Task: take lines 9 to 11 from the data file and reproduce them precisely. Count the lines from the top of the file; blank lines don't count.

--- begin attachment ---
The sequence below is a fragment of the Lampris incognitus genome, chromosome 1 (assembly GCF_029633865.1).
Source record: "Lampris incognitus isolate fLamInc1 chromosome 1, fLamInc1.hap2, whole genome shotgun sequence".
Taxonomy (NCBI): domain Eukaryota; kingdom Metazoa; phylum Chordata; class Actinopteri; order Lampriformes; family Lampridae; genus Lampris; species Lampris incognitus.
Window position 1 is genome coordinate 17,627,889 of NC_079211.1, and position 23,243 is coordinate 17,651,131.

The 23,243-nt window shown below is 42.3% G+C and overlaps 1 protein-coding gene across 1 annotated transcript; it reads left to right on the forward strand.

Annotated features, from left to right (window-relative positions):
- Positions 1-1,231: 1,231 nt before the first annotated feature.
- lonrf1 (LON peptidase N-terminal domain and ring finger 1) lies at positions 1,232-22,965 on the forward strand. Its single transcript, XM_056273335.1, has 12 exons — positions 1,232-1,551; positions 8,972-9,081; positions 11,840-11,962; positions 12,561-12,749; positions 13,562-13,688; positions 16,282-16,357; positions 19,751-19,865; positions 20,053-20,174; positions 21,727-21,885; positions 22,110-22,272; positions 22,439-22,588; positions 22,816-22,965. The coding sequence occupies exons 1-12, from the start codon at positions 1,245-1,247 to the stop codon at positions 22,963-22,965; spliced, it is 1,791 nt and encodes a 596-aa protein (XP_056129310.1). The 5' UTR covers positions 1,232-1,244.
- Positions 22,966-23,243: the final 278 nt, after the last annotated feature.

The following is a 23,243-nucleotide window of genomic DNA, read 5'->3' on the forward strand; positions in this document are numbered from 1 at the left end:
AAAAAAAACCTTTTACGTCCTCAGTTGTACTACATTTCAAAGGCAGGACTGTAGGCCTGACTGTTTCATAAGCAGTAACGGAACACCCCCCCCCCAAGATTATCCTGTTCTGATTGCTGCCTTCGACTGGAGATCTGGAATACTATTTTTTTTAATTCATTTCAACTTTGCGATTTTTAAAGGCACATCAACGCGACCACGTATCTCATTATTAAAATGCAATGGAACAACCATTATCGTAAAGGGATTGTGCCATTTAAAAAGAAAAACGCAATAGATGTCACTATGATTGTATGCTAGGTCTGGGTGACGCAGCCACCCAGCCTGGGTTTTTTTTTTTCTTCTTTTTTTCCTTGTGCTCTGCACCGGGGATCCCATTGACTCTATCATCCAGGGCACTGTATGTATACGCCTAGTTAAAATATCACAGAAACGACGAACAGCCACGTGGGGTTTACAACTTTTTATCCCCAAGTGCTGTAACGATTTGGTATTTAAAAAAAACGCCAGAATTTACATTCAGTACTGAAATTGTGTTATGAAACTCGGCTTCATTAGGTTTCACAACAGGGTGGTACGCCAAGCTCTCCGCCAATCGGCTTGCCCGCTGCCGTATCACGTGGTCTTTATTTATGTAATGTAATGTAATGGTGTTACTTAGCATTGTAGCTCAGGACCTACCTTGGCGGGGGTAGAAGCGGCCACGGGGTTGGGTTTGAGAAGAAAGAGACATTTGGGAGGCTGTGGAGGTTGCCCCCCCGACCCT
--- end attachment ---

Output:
- Positions 22,966-23,243: the final 278 nt, after the last annotated feature.

The following is a 23,243-nucleotide window of genomic DNA, read 5'->3' on the forward strand; positions in this document are numbered from 1 at the left end:
AAAAAAAACCTTTTACGTCCTCAGTTGTACTACATTTCAAAGGCAGGACTGTAGGCCTGACTGTTTCATAAGCAGTAACGGAACACCCCCCCCCCAAGATTATCCTGTTCTGATTGCTGCCTTCGACTGGAGATCTGGAATACTATTTTTTTTAATTCATTTCAACTTTGCGATTTTTAAAGGCACATCAACGCGACCACGTATCTCATTATTAAAATGCAATGGAACAACCATTATCGTAAAGGGATTGTGCCATTTAAAAAGAAAAACGCAATAGATGTCACTATGATTGTATGCTAGGTCTGGGTGACGCAGCCACCCAGCCTGGGTTTTTTTTTTTCTTCTTTTTTTCCTTGTGCTCTGCACCGGGGATCCCATTGACTCTATCATCCAGGGCACTGTATGTATACGCCTAGTTAAAATATCACAGAAACGACGAACAGCCACGTGGGGTTTACAACTTTTTATCCCCAAGTGCTGTAACGATTTGGTATTTAAAAAAAACGCCAGAATTTACATTCAGTACTGAAATTGTGTTATGAAACTCGGCTTCATTAGGTTTCACAACAGGGTGGTACGCCAAGCTCTCCGCCAATCGGCTTGCCCGCTGCCGTATCACGTGGTCTTTATTTATGTAATGTAATGTAATGGTGTTACTTAGCATTGTAGCTCAGGACCTACCTTGGCGGGGGTAGAAGCGGCCACGGGGTTGGGTTTGAGAAGAAAGAGACATTTGGGAGGCTGTGGAGGTTGCCCCCCCGACCCT